The drop-off in commiseration has been termed the collapse of compassion. The term has also been defined in The Oxford Handbook of Compassion Science: ". . . people tend to feel and act less compassionately for multiple suffering victims than for a single suffering victim."

That the drop-off happens has been widely documented, but at what point this phenomenon happens remains unclear. One paper, written by Paul Slovic and Daniel Västfjäll, sets out a simple formula, ". . . where the emotion or affective feeling is greatest at N =1 but begins to fade at N = 2 and collapses at some higher value of N that becomes simply 'a statistic.'"

The ambiguity of "some higher value" is curious. That value may relate to Dunbar's Number, a theory developed by British anthropologist, Robin Dunbar. His research centers on communal groups of primates that evolved to support and care for larger and larger groups as their brains (our brains) expanded in capacity. Dunbar's is the number of people with whom we can maintain a stable relationship — approximately 150.

Some back story

Professor Robin Dunbar of the University of Oxford has published considerable research on anthropology and evolutionary psychology. His work is informed by anthropology, sociology and psychology. Dunbar's Number is a cognitive boundary, one we are likely incapable of breaching. The number is based around two notions; that brain size in primates correlates with the size of the social groups they live among and that these groups in human primates are relative to communal numbers set deep in our evolutionary past. In simpler terms, 150 is about the maximum number of people with whom we can identify with, interact with, care about, and work to protect. Dunbar's Number falls along a logorithmic continuum, beginning with the smallest, most emotionally connected group of five, then expanding outward in multiples of three: 5, 15, 50, 150. The numbers in these concentric circles are affected by multiple variables, including the closeness and size of immediate and extended families, along with the greater cognitive capacity of some individuals to maintain stable relationships with larger than normal group sizes. In other words, folks with more cerebral candlepower can engage with larger groups. Those with lesser cognitive powers, smaller groups.

The number that triggers "compassion collapse" might be different for individuals, but I think it may begin to unravel along the continuum of Dunbar's relatable 150. We can commiserate with 5 to 15 to 150 people because upon those numbers, we can overlay names and faces of people we know: our families, friends and coworkers, the members of our clan. In addition, from an evolutionary perspective, that number is important. We needed to care if bands of our clan were being harmed by raids, disaster, or disease, because our survival depended on the group staying intact. Our brains developed the capacity to care for the entirety of the group but not beyond it. Beyond our ingroup was an outgroup that may have competed with us for food and safety and it served us no practical purpose to feel sad that something awful had happened to them, only to learn the lessons so as to apply them for our own survival, e.g., don't swim with hippos.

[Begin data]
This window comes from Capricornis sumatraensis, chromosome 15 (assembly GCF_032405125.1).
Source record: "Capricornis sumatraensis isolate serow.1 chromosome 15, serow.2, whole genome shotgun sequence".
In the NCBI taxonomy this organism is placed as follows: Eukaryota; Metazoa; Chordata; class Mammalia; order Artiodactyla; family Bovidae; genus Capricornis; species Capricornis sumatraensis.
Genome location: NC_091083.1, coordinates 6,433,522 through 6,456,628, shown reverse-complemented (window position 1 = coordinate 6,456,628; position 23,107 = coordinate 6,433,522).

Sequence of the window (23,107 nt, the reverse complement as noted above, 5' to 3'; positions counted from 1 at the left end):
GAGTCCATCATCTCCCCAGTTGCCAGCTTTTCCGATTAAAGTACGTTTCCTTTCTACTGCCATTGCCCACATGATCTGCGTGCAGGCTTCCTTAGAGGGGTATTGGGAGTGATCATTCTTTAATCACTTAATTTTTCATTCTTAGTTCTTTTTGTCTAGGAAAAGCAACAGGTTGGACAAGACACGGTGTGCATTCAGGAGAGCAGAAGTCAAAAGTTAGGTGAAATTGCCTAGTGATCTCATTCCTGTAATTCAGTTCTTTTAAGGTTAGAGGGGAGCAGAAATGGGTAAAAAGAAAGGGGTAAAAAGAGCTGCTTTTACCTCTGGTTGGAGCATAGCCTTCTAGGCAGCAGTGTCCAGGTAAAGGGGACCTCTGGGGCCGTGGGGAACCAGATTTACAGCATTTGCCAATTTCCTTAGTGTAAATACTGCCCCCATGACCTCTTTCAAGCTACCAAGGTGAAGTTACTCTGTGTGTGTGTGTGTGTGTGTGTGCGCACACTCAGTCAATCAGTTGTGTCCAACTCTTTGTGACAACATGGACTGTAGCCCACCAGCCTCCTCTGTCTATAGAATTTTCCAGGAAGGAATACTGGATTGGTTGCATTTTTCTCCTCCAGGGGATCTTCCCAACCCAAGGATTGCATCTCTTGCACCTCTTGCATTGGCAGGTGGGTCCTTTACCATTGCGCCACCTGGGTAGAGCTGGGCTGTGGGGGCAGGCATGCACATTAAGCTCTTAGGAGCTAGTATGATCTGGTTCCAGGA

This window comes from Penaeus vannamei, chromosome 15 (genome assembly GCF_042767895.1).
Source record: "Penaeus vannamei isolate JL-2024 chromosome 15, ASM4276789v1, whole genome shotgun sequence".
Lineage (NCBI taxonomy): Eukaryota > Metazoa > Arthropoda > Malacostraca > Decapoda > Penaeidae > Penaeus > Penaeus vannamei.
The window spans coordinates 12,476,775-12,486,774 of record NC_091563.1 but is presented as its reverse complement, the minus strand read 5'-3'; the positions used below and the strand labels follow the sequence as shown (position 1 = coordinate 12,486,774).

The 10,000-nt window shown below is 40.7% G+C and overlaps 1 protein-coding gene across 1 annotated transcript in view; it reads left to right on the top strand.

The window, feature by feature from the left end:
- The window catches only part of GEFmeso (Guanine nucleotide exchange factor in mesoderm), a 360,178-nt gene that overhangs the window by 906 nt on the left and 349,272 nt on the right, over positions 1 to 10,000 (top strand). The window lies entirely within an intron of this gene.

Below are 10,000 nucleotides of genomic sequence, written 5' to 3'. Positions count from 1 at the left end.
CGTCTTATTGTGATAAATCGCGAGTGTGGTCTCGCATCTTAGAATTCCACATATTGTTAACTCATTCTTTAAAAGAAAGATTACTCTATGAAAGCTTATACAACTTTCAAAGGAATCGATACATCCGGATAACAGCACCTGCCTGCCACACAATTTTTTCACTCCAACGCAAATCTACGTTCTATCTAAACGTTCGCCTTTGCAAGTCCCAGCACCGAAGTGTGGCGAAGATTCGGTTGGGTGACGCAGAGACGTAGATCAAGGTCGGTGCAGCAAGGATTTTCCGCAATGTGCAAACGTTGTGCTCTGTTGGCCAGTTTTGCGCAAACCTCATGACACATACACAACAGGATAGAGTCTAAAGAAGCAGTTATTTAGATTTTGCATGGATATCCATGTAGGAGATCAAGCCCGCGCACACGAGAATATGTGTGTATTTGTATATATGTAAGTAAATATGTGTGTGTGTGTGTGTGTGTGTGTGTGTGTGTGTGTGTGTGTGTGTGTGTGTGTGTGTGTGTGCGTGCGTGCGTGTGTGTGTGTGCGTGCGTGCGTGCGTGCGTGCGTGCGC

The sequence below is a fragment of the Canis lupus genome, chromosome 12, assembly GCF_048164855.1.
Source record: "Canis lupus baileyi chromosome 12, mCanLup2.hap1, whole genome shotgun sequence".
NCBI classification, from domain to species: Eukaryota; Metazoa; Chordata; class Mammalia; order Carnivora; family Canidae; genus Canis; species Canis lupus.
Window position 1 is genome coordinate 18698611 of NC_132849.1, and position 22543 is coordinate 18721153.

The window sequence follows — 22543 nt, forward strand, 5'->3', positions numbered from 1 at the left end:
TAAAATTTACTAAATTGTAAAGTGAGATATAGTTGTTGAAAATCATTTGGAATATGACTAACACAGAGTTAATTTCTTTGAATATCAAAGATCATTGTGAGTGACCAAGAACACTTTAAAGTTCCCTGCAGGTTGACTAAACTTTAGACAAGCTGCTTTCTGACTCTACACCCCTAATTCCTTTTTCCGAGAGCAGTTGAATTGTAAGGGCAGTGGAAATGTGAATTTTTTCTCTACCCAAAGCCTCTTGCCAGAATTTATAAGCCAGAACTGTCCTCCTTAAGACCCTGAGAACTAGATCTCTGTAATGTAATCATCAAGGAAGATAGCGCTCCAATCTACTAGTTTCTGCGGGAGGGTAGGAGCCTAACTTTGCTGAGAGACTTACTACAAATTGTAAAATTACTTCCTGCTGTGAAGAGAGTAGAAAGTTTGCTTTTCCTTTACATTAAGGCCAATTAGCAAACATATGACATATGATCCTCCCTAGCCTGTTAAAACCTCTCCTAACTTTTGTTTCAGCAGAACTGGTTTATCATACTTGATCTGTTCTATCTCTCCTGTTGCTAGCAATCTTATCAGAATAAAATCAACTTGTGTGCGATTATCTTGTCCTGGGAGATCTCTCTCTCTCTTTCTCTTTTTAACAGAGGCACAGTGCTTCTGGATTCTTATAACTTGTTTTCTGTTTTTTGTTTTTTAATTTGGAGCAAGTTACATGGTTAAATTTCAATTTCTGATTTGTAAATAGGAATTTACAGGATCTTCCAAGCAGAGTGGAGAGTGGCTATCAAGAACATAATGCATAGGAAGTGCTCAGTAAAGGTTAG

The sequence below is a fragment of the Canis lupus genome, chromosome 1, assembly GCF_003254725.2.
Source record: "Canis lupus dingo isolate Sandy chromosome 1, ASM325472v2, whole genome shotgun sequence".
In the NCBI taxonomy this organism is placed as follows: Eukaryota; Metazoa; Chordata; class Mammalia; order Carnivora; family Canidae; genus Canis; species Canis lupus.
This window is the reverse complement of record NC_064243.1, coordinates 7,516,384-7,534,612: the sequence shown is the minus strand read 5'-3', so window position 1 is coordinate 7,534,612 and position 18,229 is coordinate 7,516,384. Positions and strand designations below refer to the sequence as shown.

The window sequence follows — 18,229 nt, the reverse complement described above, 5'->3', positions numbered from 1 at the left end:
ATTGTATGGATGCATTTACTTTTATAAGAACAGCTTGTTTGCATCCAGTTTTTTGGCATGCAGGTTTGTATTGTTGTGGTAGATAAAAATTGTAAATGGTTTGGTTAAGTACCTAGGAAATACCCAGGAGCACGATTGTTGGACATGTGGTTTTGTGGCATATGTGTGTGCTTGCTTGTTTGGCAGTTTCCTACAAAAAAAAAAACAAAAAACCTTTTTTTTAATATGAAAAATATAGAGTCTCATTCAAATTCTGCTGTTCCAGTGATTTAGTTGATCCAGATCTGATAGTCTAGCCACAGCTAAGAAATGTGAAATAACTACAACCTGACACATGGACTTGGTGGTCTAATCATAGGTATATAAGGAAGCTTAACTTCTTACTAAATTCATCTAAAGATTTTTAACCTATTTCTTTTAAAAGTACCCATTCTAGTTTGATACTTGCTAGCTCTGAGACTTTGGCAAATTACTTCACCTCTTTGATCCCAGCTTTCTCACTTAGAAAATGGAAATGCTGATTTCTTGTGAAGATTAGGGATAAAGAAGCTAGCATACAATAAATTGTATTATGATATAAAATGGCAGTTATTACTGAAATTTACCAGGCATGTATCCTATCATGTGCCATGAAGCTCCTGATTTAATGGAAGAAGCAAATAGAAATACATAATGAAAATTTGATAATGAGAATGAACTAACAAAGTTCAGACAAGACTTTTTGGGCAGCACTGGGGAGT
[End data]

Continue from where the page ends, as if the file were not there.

Imagine losing 10 family members in a house fire. Now instead, lose 10 neighbors, 10 from a nearby town, 10 from Belgium, 10 from Vietnam 10 years ago. One could almost feel the emotion ebbing as the sentence drew to a close.

There are two other important factors which contribute to the softening of our compassion: proximity and time. While enjoying lunch in Santa Fe, we can discuss the death toll in the French revolution with no emotional response but might be nauseated to discuss three children lost in a recent car crash around the corner. Conflict journalists attempt to bridge these geotemporal lapses but have long struggled to ignite compassion in their home audience for far-flung tragedies, Being a witness to carnage is an immense stressor, but the impact diminishes across the airwaves as the kilometers pile up.

A Dunbar Correlation

Where is the inflection point at which people become statistics? Can we find that number? In what way might that inflection point be influenced by the Dunbar 150?

"Yes, the Dunbar number seems relevant here," said Gad Saad, PhD., the evolutionary behavioral scientist from the John Molson School of Business at Concordia University, Montreal, in an email correspondence. Saad also recommended Singer's work.

I also went to the wellspring. I asked Professor Dunbar by email if he thought 150 was a reasonable inflection point for moving from compassion into statistics. He graciously responded, lightly edited for space.